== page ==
Over the last year and a half I’ve had the privilege of co-moderating #tdsbEd – Twitter chats for TDSB Educators. It has become a community of teachers – well beyond our board – who are sharing their thoughts and ideas around trends in education in order to ensure student success, well-being and achievement. Throughout this time, I’ve been fortunate to work with amazing educators who have been guest moderators for our chats.
I was fortunate to have had the opportunity to work with Christina Saunders – a TDSB Indigenous Education Instructional Leader – on a chat entitled, Courageous Conversations: Indigenous Perspectives In The Classroom. Last Thursday we had our chat and it was refreshing to take time to both reflect on my own practice as well as be inspired to take specific actions to evolve in this area. Our chat had 7 questions that focused on Indigenous knowledge in the classroom as well as reflecting on our practice and learning spaces through checklists.
Treaties Recognition Week is coming up and we also took time to reflect on how we are unpacking the land acknowledgment with students. I must admit that I often found myself being able to recite the TDSB land acknowledgement but truly understanding the diversity of the Indigenous groups represented or even having an understanding of the Toronto Purchase, eluded me. If this is true for some of our educators, how much more so might this apply to our students? I decided to unpack it with my students by asking them to research the different groups of Indigenous Peoples, the Toronto Purchase and using Google My Maps, students had a chance to visualize the parcel of land referred to. This was an extremely beneficial learning opportunity for my students because they now have a deeper understanding of the peoples, the land and the agreements that set out the rights, responsibilities and relationships of Indigenous Peoples and the federal and provincial governments. If you are still looking for information on Treaties Recognition Week, please check out this amazing article written by Christina in ETFO Voice – Getting Ready for Treaties Recognition Week.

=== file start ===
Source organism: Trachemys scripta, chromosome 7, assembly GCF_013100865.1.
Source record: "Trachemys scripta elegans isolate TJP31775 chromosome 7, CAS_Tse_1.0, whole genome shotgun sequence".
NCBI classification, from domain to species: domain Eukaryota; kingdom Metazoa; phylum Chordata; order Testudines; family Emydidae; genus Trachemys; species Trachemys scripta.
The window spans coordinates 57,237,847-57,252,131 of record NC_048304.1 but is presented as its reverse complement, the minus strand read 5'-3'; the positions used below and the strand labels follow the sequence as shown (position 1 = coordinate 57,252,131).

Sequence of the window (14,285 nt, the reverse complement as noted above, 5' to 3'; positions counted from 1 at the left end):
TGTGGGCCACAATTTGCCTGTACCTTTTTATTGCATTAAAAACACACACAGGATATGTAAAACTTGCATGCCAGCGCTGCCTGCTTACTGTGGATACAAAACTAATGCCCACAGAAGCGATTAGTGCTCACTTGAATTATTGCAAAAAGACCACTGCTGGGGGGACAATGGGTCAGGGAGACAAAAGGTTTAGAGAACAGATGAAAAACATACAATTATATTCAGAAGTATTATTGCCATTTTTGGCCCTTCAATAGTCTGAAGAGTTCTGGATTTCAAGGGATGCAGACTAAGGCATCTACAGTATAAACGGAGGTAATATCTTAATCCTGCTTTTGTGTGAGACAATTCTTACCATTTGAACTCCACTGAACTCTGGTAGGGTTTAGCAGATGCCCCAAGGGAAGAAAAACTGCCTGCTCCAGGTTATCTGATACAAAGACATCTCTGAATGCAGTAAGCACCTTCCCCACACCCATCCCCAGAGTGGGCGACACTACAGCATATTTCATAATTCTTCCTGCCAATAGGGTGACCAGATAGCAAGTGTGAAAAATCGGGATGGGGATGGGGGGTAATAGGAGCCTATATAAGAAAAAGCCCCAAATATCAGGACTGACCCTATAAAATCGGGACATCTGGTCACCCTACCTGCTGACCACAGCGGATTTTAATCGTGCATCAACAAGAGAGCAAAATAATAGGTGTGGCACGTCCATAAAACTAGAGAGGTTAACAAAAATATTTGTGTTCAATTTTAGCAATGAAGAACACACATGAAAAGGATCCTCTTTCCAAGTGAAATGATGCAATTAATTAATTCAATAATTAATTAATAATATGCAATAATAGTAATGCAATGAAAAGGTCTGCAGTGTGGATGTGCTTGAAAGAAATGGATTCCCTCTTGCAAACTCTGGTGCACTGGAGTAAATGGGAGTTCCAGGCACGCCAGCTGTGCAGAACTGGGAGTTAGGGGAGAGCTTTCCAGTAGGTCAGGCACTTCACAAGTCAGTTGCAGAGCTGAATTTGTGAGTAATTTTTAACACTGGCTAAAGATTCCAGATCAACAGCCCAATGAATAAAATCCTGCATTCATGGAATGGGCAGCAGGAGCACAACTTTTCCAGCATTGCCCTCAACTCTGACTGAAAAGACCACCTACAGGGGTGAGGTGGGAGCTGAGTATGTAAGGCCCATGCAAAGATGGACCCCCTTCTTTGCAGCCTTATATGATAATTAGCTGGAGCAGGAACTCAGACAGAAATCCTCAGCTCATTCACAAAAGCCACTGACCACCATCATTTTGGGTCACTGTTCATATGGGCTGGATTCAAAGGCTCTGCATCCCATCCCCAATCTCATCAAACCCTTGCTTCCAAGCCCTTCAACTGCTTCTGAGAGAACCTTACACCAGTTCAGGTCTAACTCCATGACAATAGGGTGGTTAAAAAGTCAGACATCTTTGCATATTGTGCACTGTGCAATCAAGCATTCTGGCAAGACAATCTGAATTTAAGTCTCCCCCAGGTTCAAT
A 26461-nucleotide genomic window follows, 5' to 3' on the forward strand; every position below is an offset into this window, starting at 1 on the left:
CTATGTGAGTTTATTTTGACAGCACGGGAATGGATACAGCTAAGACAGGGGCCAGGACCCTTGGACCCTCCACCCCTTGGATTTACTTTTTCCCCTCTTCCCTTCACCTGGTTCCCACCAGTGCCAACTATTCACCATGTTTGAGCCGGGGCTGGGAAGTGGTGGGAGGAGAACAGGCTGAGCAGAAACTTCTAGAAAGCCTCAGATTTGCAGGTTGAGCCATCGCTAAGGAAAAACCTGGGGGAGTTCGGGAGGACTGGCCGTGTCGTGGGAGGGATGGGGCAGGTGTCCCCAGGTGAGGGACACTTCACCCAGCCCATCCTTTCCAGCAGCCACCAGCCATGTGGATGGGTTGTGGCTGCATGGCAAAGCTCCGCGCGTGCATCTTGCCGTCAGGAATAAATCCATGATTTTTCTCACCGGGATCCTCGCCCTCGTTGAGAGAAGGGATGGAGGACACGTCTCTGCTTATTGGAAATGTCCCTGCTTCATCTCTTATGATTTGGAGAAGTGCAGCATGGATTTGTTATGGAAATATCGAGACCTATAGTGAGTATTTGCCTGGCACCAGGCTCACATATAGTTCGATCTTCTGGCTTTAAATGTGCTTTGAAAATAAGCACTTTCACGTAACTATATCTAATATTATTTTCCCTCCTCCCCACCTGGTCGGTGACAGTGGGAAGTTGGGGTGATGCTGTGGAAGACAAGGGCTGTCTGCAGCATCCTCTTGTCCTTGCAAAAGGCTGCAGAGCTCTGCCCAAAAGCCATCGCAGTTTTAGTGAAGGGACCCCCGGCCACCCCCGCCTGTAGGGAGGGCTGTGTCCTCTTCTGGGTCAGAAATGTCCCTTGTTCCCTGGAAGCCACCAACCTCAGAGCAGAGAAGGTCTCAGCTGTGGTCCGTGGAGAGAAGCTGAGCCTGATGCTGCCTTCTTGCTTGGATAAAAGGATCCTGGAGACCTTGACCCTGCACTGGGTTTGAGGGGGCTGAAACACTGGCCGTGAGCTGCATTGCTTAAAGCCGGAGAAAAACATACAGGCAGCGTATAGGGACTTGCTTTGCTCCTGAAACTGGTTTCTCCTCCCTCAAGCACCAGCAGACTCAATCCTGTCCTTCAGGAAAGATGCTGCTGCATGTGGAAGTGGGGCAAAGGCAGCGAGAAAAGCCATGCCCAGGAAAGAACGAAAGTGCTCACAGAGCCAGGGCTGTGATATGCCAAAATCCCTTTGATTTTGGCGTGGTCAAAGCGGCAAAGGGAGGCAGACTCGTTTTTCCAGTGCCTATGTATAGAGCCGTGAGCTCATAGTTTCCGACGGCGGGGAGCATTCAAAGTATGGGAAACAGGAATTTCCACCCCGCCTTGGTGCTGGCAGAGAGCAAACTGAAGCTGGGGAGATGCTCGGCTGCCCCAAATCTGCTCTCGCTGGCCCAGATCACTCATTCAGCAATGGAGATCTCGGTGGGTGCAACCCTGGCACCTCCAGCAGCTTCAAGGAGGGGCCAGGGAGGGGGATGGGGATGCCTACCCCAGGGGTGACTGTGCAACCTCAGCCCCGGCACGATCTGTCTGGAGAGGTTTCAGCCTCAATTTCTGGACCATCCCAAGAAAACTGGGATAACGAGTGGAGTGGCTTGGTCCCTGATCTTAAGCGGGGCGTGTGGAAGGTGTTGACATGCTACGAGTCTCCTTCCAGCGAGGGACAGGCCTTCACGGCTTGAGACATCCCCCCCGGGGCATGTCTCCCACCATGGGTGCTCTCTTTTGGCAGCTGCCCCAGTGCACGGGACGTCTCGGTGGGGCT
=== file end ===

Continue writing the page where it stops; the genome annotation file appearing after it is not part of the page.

In my class this year, I’ve made it a goal to ensure that Indigenous perspectives are reflected in both my teaching and in our learning space. In the past I’ve struggled with months or days to celebrate a particular heritage or cultural group because I find that it leads to tokenism. While there is value in that celebration, I wonder how we might be able to go beyond and infuse this learning into our everyday experiences with students. I’m learning the importance of valuing inquiry as students start to investigate for themselves diverse experiences within Canada. Earlier this year, we read Jenny Kay Dupuis’ I AM NOT A NUMBER as we heard discussions around Orange Shirt Day and the experiences of Indigenous families and residential schools. Seeing my students question the actions of others based on ignorance and not respecting difference was invaluable. My hope is that this leads them to consider the way in which they treat others and ways in which they can become change makers to speak up when they see injustices.
One of the biggest takeaways from my chat was to ensure that I have contemporary representations of Indigenous Peoples in the reading materials that I introduce and that are a part of our classroom library. I’m learning to ensure that the stories told are being told by Indigenous Peoples rather than being told for them. I’m learning to take the time to do author studies to find out more about who is writing and the influences that impact and inform their writing. I have a long way yet to go but I think that beginning to have these courageous conversations is a step in the right direction.
If you are interested in finding out more about our chat on Courageous Conversations: Indigenous Perspectives In The Classroom, here is the archive.